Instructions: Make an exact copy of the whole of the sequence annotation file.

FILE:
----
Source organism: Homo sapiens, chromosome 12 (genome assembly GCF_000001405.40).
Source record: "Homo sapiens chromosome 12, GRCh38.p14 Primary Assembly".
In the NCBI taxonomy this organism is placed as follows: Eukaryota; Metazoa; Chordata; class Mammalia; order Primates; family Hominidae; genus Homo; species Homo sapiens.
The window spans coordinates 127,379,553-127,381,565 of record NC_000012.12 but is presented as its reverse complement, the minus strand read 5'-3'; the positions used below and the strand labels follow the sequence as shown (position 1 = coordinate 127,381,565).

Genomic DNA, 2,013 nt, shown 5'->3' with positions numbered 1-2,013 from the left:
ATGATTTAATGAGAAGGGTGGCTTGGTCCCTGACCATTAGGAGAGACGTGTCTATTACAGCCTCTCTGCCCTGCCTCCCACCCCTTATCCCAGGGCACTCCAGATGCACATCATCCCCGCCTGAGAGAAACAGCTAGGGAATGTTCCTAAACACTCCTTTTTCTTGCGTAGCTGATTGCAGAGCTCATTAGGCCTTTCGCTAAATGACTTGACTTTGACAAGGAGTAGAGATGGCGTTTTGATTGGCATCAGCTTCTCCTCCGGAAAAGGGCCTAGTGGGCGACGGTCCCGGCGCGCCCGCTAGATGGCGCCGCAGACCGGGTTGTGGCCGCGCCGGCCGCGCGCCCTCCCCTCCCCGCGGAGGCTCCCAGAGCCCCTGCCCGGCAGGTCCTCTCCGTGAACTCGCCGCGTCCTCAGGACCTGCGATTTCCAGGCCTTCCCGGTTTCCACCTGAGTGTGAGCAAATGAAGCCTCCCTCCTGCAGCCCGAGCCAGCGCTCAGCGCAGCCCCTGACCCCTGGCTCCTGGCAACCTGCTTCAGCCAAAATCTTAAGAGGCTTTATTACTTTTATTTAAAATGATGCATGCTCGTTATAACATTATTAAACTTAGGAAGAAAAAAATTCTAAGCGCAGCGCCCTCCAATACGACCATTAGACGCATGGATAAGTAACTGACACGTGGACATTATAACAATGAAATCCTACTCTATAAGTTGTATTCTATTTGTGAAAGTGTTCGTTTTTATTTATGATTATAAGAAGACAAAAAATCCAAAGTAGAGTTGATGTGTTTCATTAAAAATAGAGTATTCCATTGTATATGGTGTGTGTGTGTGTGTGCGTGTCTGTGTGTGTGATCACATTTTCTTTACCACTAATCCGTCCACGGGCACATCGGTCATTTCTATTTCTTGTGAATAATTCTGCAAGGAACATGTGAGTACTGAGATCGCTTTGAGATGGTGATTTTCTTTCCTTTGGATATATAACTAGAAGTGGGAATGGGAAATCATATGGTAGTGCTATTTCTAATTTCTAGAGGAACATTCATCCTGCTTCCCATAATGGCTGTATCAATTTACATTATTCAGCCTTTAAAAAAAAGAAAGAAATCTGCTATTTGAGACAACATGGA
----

Source organism: Homo sapiens, chromosome 12 (genome assembly GCF_000001405.40).
Source record: "Homo sapiens chromosome 12, GRCh38.p14 Primary Assembly".
In the NCBI taxonomy this organism is placed as follows: Eukaryota; Metazoa; Chordata; class Mammalia; order Primates; family Hominidae; genus Homo; species Homo sapiens.
The window spans coordinates 127,379,553-127,381,565 of record NC_000012.12 but is presented as its reverse complement, the minus strand read 5'-3'; the positions used below and the strand labels follow the sequence as shown (position 1 = coordinate 127,381,565).

Genomic DNA, 2,013 nt, shown 5'->3' with positions numbered 1-2,013 from the left:
ATGATTTAATGAGAAGGGTGGCTTGGTCCCTGACCATTAGGAGAGACGTGTCTATTACAGCCTCTCTGCCCTGCCTCCCACCCCTTATCCCAGGGCACTCCAGATGCACATCATCCCCGCCTGAGAGAAACAGCTAGGGAATGTTCCTAAACACTCCTTTTTCTTGCGTAGCTGATTGCAGAGCTCATTAGGCCTTTCGCTAAATGACTTGACTTTGACAAGGAGTAGAGATGGCGTTTTGATTGGCATCAGCTTCTCCTCCGGAAAAGGGCCTAGTGGGCGACGGTCCCGGCGCGCCCGCTAGATGGCGCCGCAGACCGGGTTGTGGCCGCGCCGGCCGCGCGCCCTCCCCTCCCCGCGGAGGCTCCCAGAGCCCCTGCCCGGCAGGTCCTCTCCGTGAACTCGCCGCGTCCTCAGGACCTGCGATTTCCAGGCCTTCCCGGTTTCCACCTGAGTGTGAGCAAATGAAGCCTCCCTCCTGCAGCCCGAGCCAGCGCTCAGCGCAGCCCCTGACCCCTGGCTCCTGGCAACCTGCTTCAGCCAAAATCTTAAGAGGCTTTATTACTTTTATTTAAAATGATGCATGCTCGTTATAACATTATTAAACTTAGGAAGAAAAAAATTCTAAGCGCAGCGCCCTCCAATACGACCATTAGACGCATGGATAAGTAACTGACACGTGGACATTATAACAATGAAATCCTACTCTATAAGTTGTATTCTATTTGTGAAAGTGTTCGTTTTTATTTATGATTATAAGAAGACAAAAAATCCAAAGTAGAGTTGATGTGTTTCATTAAAAATAGAGTATTCCATTGTATATGGTGTGTGTGTGTGTGTGCGTGTCTGTGTGTGTGATCACATTTTCTTTACCACTAATCCGTCCACGGGCACATCGGTCATTTCTATTTCTTGTGAATAATTCTGCAAGGAACATGTGAGTACTGAGATCGCTTTGAGATGGTGATTTTCTTTCCTTTGGATATATAACTAGAAGTGGGAATGGGAAATCATATGGTAGTGCTATTTCTAATTTCTAGAGGAACATTCATCCTGCTTCCCATAATGGCTGTATCAATTTACATTATTCAGCCTTTAAAAAAAAGAAAGAAATCTGCTATTTGAGACAACATGGA